Audio Amp: The audio amplification section is a simple LM386 run in a medium-to-high gain configuration. The 10μF cap across pins 1 and 8 should lead to a gain of around 200, according to the datasheet. To this point, I’ve neglected to bypass pin 7 to ground (the datasheet suggests 0.1μF), and I think that must be necessary for a high gain-figure, since the circuit turned into a squealer when I first assembled it!

Replacing the 10μF cap with a 4.7μF cap and a 1kΩ resistor helped this problem, but I think if I can improve the stability and get that lost gain back, so much the better.
The LM386 datasheet shows a 250μF cap between the IC output and a speaker; AA7EE and the GQRP use a 100μF cap here. I’m using a 220μF electrolytic since I had one on hand.

Power: For testing, the rig is being powered by a little 9V battery, but I think may be a factor in limiting the audio output (see Known Issues below). Given that the NE602 is being powered by a 7808 regulator and the LM386-3 will take any supply voltage between 5V and 12V, I should have some flexibility in choosing a power supply later on.

I didn’t originally have a reverse-current protection diode (1n4001) nor a10μF decoupling cap in place across the power input, but in future, I think they’re a must.

Here’s an image of the circuit as currently built:

The NE602-hearted mixer, built on a piece of perfboard.

It’s not pretty, but it sure is small! I know copper clad would have provided a better ground plane, but I got impatient waiting for my shipment of copper clad to arrive from eBay.

So, with power applied and a pair of basic Apple earbuds in place, I can pick out some faint (to me) signals around 7.023! Very cool! Well, at least I could when I turned off the LED desk lamp, fluorescent work lights, and cordless-drill battery charger in my office/shack, which were all QRM-firehoses. I’ve now run these all to a single power strip, for easy on-off operation.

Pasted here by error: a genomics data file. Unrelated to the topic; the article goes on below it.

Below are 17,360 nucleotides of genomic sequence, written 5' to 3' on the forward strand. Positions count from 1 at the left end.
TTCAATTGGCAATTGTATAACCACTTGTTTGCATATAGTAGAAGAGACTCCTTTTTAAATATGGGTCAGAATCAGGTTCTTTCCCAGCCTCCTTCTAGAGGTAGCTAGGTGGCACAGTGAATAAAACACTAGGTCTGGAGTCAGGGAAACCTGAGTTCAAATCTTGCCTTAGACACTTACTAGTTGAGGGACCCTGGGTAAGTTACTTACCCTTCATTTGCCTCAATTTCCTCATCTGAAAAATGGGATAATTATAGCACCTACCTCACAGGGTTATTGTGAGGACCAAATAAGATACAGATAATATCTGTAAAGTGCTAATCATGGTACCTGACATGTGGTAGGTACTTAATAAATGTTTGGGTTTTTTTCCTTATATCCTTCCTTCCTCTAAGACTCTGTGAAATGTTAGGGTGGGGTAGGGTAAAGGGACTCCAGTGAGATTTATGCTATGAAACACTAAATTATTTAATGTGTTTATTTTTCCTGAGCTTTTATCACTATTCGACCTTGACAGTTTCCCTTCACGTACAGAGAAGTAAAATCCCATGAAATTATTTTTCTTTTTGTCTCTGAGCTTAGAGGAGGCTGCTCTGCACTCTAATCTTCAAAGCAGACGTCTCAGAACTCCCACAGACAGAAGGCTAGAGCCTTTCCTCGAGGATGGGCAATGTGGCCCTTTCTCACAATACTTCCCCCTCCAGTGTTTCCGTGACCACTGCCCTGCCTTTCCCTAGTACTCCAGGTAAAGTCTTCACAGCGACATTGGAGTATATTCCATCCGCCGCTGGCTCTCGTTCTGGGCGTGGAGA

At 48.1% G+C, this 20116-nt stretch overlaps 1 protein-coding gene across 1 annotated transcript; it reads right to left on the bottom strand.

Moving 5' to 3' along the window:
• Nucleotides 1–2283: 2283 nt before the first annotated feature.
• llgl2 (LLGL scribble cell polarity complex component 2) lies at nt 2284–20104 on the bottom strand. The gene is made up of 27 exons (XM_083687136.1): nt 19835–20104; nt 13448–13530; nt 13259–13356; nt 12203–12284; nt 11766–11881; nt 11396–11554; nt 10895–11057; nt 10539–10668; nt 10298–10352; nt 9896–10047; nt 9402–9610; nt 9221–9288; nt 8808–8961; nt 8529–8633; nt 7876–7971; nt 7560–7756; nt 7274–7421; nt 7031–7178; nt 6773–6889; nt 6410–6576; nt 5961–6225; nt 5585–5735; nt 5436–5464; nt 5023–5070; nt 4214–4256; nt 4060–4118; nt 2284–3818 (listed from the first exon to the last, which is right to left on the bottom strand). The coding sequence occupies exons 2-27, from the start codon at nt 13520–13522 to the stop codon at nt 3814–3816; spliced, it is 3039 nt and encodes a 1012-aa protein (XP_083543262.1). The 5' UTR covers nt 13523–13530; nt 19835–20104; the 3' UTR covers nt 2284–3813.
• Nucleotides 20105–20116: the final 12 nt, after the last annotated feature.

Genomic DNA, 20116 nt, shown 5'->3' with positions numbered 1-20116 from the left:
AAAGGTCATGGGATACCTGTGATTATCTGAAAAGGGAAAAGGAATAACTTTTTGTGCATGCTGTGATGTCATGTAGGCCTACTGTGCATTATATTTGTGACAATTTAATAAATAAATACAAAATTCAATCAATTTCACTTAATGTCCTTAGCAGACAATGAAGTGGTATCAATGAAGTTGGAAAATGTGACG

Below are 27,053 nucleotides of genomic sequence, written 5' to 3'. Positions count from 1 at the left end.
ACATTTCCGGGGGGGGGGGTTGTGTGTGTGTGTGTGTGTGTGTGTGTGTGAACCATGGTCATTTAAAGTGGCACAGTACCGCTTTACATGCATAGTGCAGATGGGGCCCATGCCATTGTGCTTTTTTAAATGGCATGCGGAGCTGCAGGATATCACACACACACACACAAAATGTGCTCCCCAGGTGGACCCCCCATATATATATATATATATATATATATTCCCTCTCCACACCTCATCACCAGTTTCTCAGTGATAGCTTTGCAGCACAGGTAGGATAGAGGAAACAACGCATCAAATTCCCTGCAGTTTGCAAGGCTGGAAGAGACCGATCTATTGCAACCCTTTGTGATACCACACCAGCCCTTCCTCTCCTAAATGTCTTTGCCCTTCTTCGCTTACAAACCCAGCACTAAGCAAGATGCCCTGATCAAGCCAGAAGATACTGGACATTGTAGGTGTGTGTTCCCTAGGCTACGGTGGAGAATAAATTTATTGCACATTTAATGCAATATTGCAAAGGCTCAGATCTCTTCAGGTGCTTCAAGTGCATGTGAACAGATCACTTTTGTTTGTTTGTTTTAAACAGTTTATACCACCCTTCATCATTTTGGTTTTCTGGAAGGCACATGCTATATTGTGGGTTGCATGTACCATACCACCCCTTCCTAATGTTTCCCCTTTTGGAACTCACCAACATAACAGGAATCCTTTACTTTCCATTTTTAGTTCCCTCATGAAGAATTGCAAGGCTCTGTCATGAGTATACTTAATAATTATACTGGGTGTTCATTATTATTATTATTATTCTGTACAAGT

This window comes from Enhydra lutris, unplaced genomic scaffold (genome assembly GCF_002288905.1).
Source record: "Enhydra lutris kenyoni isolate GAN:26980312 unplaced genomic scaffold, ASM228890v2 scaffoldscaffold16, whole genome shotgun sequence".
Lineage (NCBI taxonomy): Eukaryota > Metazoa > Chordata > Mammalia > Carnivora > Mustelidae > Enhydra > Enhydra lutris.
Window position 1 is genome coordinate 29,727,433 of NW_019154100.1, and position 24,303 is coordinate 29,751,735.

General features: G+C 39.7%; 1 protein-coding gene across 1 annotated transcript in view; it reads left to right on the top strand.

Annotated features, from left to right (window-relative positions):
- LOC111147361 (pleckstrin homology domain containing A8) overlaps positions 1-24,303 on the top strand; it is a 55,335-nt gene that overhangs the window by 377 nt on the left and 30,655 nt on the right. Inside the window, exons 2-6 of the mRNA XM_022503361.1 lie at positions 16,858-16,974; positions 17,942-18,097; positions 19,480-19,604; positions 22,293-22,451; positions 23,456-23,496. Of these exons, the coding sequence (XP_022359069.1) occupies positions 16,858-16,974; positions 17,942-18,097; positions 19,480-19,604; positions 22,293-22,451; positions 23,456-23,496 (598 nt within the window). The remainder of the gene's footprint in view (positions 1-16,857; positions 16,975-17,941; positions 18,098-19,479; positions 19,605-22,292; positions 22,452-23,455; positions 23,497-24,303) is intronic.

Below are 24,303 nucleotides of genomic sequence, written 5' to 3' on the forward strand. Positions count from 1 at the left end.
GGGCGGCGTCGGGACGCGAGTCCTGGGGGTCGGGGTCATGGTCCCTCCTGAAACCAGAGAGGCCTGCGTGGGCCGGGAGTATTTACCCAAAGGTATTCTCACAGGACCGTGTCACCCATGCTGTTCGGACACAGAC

Nothing’s perfect, here’s my short list of known issues:

  • With a 10μF cap between pins 1 and 8 of the LM386, the unit squeals like a banshee whenever the 10k pot is advanced past about 15%. This was improved by better bypassing right at the IC’s Vs and Gnd pins, and made better again by replacing the 10μF cap with a 4.7μF cap and a 1kΩ resistor. Still not quite sure what was happening, or why this oscillation depended on the position of the input pot.
    • Update 1/25: see my later post for a solution to the squealing. Turned out, used 9V batteries are not a great power source.
  • For some reason, when I advance the 10k audio level pot past about 25%, the audio cuts out entirely – no squealing, no AC hum, nothing.
  • There is no front-end tuning at all a little more verification of the filter characteristics would probably help.

Some possible future improvements, besides addressing some on the issues above:

  • Better output overall – the audio output is quiet at best.
  • VK2AWC had some interesting ideas about the combination of NE602 and LM386 – notably feeding back a little of the output to pin 7 of the LM386 to provide higher gain, and some passive RC networks between the NE602 and the LM386 to provide some shaping to the audio, that I think will be worth checking out.
  • Mounting the project in a nice, metal enclosure.
  • Providing an interface for an external VFO. (Possibly the Si5351-driven VFO from an earlier project.

Problems are just un-implemented features.